- The Washington Times - Friday, February 2, 2001

One of the more noteworthy effects of Bill Clinton's grubby, larcenous, and practically locust-like exit from office that pomp-clinging, furniture-pinching, pardons-for-crooks-dispensing, office-ransacking, Air-Force-One-stripping processional into private life has been to ignite a white-hot outrage on the part of many of the former president's to-the-death defenders in the media. Clinton-o-phile talking heads, who for eight years were at-the-ready to spin themselves into contortions of logic from which they still haven't unraveled, now find themselves in a righteous funk over Mr. Clinton's pardon racket er, procedures.

Columnists and editorial writers who once programmed their laptops to spew out the words "doesn't rise to the level of impeachment" with a single keystroke are now in a froth over the almost $200,000 worth of gifts the Clintons carted away from the White House to houses in Chappaqua and on Embassy Row. It's not that these scribes and commentators aren't perfectly correct in their fits of pique. You might even say, to take a line from John Wayne, they look beautiful in their wrath. But talk about too little too late.

For example, in its first editorial on the last-hours pardons, the New York Times used the words, "indefensible," "shocking," and "distinct taint." The Washington Post chose "unpardonable," "indefensible" and "tawdry conduct." The New York Times went on to assert that "Mr. Clinton's irresponsible use of his pardoning authority has undermined the pursuit of justice." We could mention one or two (or 200) other instances in which Mr. Clinton irresponsibly "undermined the pursuit of justice" from lying under oath to coaching government witnesses that somehow failed to arouse a similar degree of ire.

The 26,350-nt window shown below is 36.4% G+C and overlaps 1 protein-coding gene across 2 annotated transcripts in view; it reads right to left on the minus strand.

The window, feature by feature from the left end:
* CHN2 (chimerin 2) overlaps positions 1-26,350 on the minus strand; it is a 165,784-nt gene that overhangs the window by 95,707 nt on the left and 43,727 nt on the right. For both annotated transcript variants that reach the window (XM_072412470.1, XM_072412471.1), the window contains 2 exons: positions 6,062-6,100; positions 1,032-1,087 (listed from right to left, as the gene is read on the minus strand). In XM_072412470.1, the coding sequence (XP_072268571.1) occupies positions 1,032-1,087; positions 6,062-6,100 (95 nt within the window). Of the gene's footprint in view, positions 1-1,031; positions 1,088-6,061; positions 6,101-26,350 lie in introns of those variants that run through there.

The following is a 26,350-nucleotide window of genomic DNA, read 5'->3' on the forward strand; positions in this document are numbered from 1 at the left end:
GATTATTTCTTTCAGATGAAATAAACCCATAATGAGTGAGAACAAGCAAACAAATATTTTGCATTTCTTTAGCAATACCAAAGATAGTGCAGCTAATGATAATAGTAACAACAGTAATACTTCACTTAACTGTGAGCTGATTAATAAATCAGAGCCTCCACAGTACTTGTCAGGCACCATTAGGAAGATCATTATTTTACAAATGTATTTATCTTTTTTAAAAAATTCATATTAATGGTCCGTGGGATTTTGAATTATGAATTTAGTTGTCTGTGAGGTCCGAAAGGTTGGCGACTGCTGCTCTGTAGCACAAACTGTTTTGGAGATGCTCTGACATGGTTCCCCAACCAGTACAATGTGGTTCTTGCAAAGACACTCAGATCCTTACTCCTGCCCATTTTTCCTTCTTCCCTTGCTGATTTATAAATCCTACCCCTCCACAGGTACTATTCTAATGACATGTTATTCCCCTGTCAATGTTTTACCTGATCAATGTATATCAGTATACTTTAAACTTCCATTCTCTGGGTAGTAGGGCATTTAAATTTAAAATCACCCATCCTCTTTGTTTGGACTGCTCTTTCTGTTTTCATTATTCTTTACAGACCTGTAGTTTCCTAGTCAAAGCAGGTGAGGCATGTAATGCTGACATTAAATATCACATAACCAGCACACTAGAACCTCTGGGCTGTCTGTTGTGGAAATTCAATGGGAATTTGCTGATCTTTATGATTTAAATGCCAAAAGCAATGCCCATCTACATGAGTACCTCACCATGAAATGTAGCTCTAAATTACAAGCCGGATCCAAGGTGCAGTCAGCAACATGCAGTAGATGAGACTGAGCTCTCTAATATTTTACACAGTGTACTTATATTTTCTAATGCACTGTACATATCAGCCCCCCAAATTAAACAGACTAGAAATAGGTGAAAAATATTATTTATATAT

While we like a good Clinton-inspired sputtering as much as the next member of the vast, right-wing conspiracy, it's worth noting that once upon a time such uninhibited resentment on the part of the media elite might actually have meant something. Back in the "embarrassing" days of impeachment, or the "shabby" days of the Reno Justice Department's execution of White House political bidding, or the "tawdry" days of selling White House access to all bidders, from hustlers to Chinese intelligence, a little nice, sustained, high dudgeon might have brought those bad old days more quickly to a close.

With respect to Mr. Clinton's most controversial pardon, that of fugitive financier Marc Rich, it "was a shocking abuse of presidential power," explained the New York Times editorial page, "and a reminder of why George W. Bush's vow to restore honor and dignity to the Oval Office resonates with millions of Americans who otherwise disagree with the new president's politics." No doubt this came as news to readers of the New York Times (some of whom may have required smelling salts in order to read on). We, of course, couldn't agree more. In fact, if this is what they mean by bipartisanship, it's OK with us.

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